10,000+—The number of cars heading back to Denver that I passed Monday morning while I was driving home. That was on Highway 285. Throw in I-70 and it’s safe to conclude that the Western Slope saw a boatload of people visit over the three-day weekend. Hopefully some of them found their way to this valley. I heard that was the case. Given great weather, the people showed in Crested Butte. Welcome to summer season.
1—The number of major auto accidents passed on the way home. It was ugly and it appeared to be ski town types—a couple of Subarus with plenty of window stickers. Our thoughts to those involved.
27—The number of Crested Butte Community School High School graduates. The grads will shift the tassel this Saturday morning at the Crested Butte Community School. It is always a time of pride for the community. Sending out another gaggle of smart and engaged mountain town kids into the world is something that wasn’t always done here. It is important to have a high school at this end of the valley and better to have a class of good kids representing the community. Kudos not just to the grads but also to the teachers and administrators whose success is seen very visibly with another prepared graduating class.
6—The number of Mt. Crested Butte town councilmen who voted for giving a public right of way to a developer…for free. That land may end up being a piece of a wonderful, economically enhancing project for the town but at the moment, it is just a six-figure give-away to a private developer betting on the come. The town just gave away land with no plan in front of them or guarantee that they’ll get back anything of value. Maybe every neighborhood in Mt. Crested Butte should ask for their town cul-de-sacs and put in a 7-11 or something. That’s a weird municipal move by those representing the taxpayers. But it was one good vote by councilman Danny D’Aquila who voted against the town give-away.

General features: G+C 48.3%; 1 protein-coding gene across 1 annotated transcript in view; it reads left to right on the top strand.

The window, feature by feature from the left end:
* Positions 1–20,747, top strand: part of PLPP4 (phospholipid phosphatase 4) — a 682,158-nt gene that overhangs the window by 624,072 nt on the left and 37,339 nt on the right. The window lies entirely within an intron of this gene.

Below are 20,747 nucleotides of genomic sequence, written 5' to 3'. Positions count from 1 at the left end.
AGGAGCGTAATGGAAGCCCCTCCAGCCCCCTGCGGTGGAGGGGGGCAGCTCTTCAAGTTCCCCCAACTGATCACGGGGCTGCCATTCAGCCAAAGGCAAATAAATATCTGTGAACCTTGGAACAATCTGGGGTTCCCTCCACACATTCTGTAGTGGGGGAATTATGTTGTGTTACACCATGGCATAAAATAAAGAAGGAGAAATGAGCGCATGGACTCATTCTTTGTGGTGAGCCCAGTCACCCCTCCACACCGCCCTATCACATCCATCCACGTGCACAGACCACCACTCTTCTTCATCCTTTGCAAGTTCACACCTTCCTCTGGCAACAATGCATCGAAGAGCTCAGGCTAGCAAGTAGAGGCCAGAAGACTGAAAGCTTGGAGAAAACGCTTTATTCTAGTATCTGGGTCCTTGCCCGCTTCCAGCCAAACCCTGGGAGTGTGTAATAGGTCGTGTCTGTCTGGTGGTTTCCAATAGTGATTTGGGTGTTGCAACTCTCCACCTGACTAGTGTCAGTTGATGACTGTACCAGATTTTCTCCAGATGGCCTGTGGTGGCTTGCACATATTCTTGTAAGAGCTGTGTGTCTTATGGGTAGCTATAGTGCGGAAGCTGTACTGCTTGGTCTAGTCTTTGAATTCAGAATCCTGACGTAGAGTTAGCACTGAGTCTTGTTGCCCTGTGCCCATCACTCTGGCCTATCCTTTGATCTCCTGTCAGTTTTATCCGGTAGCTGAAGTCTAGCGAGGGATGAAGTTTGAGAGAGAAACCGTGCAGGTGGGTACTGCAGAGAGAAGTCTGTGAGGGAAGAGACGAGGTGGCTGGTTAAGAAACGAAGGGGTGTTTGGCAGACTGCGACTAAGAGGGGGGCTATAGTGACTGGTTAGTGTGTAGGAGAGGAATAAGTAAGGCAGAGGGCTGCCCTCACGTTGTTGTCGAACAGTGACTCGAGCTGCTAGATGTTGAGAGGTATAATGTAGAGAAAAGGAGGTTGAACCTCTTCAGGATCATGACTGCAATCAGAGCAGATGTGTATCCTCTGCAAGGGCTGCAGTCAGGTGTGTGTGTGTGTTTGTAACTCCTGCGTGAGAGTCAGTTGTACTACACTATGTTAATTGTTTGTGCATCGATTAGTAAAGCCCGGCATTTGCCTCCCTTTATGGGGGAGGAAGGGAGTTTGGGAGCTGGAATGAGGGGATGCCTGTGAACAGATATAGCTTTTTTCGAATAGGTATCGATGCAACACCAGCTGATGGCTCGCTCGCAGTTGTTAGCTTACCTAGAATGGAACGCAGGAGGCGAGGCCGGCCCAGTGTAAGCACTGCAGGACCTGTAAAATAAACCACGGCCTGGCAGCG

20—The number of Associated Press phone lines the U.S. Justice Department gathered records of in a Big Brother effort to spy on reporters who were working on stories involving the government. As a news guy (albeit even at a small-town weekly) I absolutely abhor the government spying on the press and intimidating reporters. Government secrecy and bullying drives me nuts. And then U.S. Attorney General Eric Holder admitted he was aware that his department was going after a Fox News reporter and threatening to charge him with a crime for soliciting information. That’s a reporter’s job. But Holder had approved a search-warrant application that equated the reporter’s newsgathering work with criminal conduct. That’s crap. Holder should be fired by his friend and boss Barack Obama. As lazy as the national press can be, I trust them a lot more than the government…any government. And so President Obama should make it clear that he wants his minions to back off and let the press remain free.
2—The number of people fired (sort of) from the Internal Revenue Service for targeting Tea Party groups for extra scrutiny in the horribly flawed non-profit category they are under (a 501c4) for tax purposes. Stupid move. I don’t care if Republican administrations took similar actions with the NAACP and Michael Moore; the IRS needs to maintain a standard of integrity and a high measure of neutrality. Ethically, they simply cannot put targeted pressure on any one type of political organization or activist. It is a black eye for the agency and the Obama administration.
5—Nanograms of THC per milliliter in the bloodstream that could get you busted for driving under the influence of marijuana. That was included in one of the bills signed by Colorado Governor John Hickenlooper on Tuesday, establishing regulations for legal recreational marijuana in the state.
21—The number of mountain bike gears used on the trails that have now opened for the summer around Crested Butte. The trails are riding great for late May and will only improve. Welcome to a short but beautiful season in the valley.